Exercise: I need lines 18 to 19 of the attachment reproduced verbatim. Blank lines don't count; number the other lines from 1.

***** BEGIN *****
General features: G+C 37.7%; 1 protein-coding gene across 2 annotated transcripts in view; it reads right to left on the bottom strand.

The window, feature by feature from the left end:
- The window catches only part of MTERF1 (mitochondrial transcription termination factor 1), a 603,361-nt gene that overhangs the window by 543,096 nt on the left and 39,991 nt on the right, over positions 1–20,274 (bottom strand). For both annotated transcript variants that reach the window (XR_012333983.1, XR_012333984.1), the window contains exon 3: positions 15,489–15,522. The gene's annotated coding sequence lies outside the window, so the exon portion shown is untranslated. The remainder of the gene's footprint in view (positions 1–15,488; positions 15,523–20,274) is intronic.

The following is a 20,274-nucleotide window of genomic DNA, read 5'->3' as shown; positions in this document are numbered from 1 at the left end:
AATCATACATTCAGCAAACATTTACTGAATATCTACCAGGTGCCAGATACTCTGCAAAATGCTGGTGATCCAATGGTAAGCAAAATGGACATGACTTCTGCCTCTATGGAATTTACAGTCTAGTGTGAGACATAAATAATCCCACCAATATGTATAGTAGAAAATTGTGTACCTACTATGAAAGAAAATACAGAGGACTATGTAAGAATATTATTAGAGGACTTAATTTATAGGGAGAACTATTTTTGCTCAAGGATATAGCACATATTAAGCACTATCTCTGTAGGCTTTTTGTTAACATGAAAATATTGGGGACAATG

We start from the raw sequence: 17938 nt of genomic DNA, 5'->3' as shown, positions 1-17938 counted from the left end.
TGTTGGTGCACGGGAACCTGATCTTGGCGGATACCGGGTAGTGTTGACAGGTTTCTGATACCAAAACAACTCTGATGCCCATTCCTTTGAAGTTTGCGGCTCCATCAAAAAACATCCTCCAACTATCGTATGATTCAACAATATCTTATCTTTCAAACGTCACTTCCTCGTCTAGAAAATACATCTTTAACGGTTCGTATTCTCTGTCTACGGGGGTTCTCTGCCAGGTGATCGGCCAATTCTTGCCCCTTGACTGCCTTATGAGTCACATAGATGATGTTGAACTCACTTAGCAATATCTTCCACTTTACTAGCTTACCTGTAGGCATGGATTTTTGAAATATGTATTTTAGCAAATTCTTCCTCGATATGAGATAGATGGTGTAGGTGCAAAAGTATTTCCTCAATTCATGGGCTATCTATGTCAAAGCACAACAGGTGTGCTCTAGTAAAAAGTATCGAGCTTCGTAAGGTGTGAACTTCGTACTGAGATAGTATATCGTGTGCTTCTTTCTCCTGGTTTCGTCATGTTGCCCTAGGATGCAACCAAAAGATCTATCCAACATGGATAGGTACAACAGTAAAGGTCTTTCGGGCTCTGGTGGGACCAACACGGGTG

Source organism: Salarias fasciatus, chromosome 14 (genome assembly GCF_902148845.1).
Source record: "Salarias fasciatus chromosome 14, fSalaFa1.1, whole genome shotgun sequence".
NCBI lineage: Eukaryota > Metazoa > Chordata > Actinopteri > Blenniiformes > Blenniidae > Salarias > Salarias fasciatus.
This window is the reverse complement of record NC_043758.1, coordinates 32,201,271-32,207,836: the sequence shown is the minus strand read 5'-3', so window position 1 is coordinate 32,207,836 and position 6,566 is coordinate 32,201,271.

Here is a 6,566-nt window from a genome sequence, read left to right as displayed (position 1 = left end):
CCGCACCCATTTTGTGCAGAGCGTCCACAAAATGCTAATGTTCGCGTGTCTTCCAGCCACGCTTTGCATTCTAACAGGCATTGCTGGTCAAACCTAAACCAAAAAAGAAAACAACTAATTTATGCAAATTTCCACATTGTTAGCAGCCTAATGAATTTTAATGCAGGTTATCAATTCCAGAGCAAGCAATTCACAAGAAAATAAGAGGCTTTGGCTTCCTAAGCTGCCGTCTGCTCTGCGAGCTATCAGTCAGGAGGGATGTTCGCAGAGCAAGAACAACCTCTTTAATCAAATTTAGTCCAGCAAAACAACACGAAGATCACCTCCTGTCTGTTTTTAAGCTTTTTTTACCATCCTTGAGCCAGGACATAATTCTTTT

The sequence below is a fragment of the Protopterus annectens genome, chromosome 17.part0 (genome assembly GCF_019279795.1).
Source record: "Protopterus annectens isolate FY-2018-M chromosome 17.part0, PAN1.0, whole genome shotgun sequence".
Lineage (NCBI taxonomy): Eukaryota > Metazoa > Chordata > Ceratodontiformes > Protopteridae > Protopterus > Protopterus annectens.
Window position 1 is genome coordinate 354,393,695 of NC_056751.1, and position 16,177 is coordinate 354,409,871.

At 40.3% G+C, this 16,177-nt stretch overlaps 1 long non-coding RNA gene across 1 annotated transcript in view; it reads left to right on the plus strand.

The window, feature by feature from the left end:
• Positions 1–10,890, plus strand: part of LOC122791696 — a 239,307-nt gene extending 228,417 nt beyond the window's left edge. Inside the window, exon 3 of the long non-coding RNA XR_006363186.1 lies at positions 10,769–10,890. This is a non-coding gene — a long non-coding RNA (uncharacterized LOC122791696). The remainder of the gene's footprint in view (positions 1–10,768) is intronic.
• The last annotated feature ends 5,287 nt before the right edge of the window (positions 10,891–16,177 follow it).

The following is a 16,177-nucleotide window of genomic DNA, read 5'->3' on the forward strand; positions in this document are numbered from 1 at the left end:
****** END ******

At 40.3% G+C, this 16,177-nt stretch overlaps 1 long non-coding RNA gene across 1 annotated transcript in view; it reads left to right on the plus strand.

The window, feature by feature from the left end: